What is Nettle Tea?
Nettle (Urtica dioica) is a perennial flowering herb from the Urticaceae family. Nettles are native to western North Africa, temperate parts of Asia, and Europe. Nettle tea is one of the more popular ways to take advantage of this herb’s natural properties.
Some surprising ways to use nettles in the kitchen include:
- Soups and Sauces
- Cakes and Cookies
Commonly known as the stinging nettle, this plant evolved and developed a sting to keep animals from eating it. This herb has long been used in traditional medicine for its nutrients and many health benefits.
Origin of nettle tea
Nettles dates back to the Bronze Age in Denmark around 3,000-2,000 BC when they were woven together to make a burial shroud. At that time, this herb was not only a source of food and medicine but also material for making textiles. This textile was likely imported from another part of Scandinavia which led historians to believe that nettles were a luxury item. There are records in both Europe and Asia of the widespread use of this herb between 1570 and 1200 BC.
Legend has it that Julius Caesar’s troops rubbed themselves with nettle to stay awake while traveling between 58 and 45 BC. The trichomes, or tiny hairs, on the herb plus its small needles are what give it a powerful sting. Germany used nettles to create fiber that was used in their soldier’s uniforms during World War I. Today, this super herb is used for its medicinal properties to treat anything from arthritis to dandruff and commonly consumed as nettle tea.
A 100g-serving contains:
Nettle is considered a superfood or super herb for all of its healing properties and is a nutrient-rich herb. Additionally, this herb also contains plenty of antioxidants and phytonutrients. Nettle tea is commonly used to purify the blood, improve wound healing, and boost fertility in both women and men. While it does have many benefits, if used improperly nettle tea can cause an upset stomach, skin irritation, and possibly interact with other medications. This tends to happen when the root rather than only the leaf is used in nettle tea.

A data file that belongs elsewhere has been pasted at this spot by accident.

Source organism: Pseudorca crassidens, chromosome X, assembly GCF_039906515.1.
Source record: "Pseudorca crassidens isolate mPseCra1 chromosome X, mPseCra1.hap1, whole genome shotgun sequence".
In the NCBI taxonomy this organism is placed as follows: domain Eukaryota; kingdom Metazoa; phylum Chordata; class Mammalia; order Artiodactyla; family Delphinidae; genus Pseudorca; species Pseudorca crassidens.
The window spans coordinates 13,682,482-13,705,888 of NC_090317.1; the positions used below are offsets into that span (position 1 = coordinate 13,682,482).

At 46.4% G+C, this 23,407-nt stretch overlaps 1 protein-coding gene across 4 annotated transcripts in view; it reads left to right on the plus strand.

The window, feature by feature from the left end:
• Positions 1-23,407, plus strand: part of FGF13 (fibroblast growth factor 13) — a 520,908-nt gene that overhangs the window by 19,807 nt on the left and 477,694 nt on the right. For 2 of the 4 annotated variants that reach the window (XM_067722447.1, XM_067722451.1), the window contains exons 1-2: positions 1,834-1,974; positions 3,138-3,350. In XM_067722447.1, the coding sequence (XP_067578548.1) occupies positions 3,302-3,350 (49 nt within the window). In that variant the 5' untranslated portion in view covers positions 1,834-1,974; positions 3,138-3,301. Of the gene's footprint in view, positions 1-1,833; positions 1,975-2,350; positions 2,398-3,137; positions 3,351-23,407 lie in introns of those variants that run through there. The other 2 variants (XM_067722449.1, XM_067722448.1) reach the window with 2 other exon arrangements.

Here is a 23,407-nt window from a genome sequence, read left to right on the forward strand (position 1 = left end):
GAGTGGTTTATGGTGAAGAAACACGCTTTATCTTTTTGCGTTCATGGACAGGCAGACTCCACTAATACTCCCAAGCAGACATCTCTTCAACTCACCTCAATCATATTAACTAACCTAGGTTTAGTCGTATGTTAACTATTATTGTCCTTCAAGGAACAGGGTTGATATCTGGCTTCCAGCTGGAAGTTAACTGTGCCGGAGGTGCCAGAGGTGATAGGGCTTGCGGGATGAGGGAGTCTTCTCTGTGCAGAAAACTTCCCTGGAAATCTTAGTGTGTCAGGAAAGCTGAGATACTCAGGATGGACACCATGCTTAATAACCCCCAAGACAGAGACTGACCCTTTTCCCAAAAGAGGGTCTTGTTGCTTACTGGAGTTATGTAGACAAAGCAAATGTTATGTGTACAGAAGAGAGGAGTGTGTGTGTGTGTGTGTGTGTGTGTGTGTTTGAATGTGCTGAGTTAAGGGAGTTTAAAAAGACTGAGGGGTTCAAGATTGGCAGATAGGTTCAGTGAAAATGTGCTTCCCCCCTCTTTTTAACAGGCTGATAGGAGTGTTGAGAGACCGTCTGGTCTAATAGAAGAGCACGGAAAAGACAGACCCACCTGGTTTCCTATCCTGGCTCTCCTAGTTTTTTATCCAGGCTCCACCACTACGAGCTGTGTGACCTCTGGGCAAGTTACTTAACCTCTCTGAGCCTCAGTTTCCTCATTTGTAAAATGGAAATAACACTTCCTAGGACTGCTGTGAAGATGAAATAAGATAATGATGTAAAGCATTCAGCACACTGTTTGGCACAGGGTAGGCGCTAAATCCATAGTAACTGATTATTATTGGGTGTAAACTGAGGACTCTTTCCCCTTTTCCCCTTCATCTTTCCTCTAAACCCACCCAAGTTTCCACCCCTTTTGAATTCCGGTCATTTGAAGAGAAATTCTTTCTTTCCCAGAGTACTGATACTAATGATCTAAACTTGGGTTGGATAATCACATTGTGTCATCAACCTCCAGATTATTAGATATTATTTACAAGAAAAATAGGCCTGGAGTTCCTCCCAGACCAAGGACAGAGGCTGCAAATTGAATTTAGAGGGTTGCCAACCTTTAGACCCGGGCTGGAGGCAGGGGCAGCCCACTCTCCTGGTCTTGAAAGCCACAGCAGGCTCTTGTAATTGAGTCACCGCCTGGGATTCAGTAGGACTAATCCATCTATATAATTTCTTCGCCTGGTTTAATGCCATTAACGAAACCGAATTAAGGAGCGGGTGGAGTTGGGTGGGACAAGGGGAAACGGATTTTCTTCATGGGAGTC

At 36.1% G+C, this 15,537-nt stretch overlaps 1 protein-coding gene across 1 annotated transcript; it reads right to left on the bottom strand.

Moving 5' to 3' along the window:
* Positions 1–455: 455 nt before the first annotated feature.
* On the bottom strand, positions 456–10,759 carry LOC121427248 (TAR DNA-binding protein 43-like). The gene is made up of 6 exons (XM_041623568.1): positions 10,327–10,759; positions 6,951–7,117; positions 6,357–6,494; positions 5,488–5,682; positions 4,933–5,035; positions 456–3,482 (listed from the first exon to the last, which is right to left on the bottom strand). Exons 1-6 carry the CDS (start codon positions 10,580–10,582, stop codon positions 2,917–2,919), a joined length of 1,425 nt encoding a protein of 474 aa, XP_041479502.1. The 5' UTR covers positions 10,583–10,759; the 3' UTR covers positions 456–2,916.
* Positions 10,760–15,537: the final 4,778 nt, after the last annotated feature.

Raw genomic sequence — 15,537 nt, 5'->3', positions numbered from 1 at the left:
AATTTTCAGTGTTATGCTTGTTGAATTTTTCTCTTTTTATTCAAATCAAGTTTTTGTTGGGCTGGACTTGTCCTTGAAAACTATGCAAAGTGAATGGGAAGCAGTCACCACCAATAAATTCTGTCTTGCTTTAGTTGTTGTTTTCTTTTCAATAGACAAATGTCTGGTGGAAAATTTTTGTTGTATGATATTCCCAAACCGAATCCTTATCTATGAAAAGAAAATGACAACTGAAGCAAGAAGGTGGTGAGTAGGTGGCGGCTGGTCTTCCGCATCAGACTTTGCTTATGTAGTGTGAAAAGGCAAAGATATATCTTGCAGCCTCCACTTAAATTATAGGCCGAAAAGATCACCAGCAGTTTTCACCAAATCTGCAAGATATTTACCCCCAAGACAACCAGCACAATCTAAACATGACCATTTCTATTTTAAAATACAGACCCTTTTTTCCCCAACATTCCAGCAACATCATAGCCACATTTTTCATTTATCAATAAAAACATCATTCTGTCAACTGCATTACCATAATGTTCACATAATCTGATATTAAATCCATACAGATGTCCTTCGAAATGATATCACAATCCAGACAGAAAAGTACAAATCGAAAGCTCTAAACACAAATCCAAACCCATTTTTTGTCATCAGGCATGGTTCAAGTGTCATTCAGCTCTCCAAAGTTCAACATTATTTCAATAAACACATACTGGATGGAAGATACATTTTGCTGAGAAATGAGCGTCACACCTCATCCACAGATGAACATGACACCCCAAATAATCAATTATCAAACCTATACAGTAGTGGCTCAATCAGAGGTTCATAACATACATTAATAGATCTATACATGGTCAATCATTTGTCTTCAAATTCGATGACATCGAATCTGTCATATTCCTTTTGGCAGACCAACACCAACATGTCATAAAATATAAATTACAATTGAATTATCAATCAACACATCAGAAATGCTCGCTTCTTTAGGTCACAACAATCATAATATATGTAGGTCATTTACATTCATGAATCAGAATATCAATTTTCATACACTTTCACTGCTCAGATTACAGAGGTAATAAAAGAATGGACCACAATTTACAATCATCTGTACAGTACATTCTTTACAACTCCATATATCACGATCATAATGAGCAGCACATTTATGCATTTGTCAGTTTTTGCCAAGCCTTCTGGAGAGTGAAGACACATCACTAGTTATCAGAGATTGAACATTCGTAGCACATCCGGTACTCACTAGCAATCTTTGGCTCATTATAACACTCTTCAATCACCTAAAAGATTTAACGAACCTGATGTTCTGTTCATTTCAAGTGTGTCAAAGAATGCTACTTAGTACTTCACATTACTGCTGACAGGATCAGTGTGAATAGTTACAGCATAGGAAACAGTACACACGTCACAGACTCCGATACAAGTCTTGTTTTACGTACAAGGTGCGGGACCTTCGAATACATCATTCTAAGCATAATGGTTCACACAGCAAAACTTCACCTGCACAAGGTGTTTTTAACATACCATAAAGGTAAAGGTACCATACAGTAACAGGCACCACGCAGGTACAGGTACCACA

The commercial production of growing nettles begins with sowing seeds in autumn. For the plant to grow properly, the soil must have a good amount of nitrogen. Yields of this crop are also much higher when using compost and manure. Nettle is commonly collected in the spring before the microbe levels get too high. This herb can then be rinsed and stored when fresh or dried for longer storage and used for nettle tea.
Stinging nettle has a tough reputation due to the allergic reaction it can cause. However, if harvested and washed properly it can be safely used to make nettle tea. If you have harvested nettles, you can store this herb unwashed in a bag in the refrigerator for 2-3 days. Before you use this herb, you should rinse it for around 10 minutes to remove the sting. It’s also possible to dry the leaves using the air-dry method to extend the shelf life of this herb.
Nettle tea recipes
Stinging nettles are a healthy and nutrient-rich herb. Here are some popular recipes.
Although the Food & Drug Administration does not have any regulations surrounding nettle, it is included in their poisonous plant database. All varieties including the stinging nettle, horsenettle, heart-leaf nettle, roman nettle, and dwarf nettle are on this list. The FDA does clarify that it is uncertain of the toxic effects of the Urtica nettle. While doctors have petitioned for this herb, the FDA has not approved nettle for medicinal use because of the challenges it presents for quality control.
Vance, Kassie. “History of Stinging Nettle.” Herballegacy.com, Herbal Legacy, www.herballegacy.com/Vance_History.html.
Petruzzello, Melissa. “Stinging Nettle.” Encyclopædia Britannica, Encyclopædia Britannica, Inc., 31 Oct. 2018, www.britannica.com/plant/stinging-nettle.
“Nettle 101.” Traditionalmedicinals.com, Traditional Medicinals, 4 Mar. 2020, www.traditionalmedicinals.com/articles/plants/nettle-101/.
“FDA Poisonous Plant Database.” Cfsanappsexternal.fda.gov, U.S. Food & Drug Administration, www.cfsanappsexternal.fda.gov/scripts/plantox/detail.cfm?id=8076.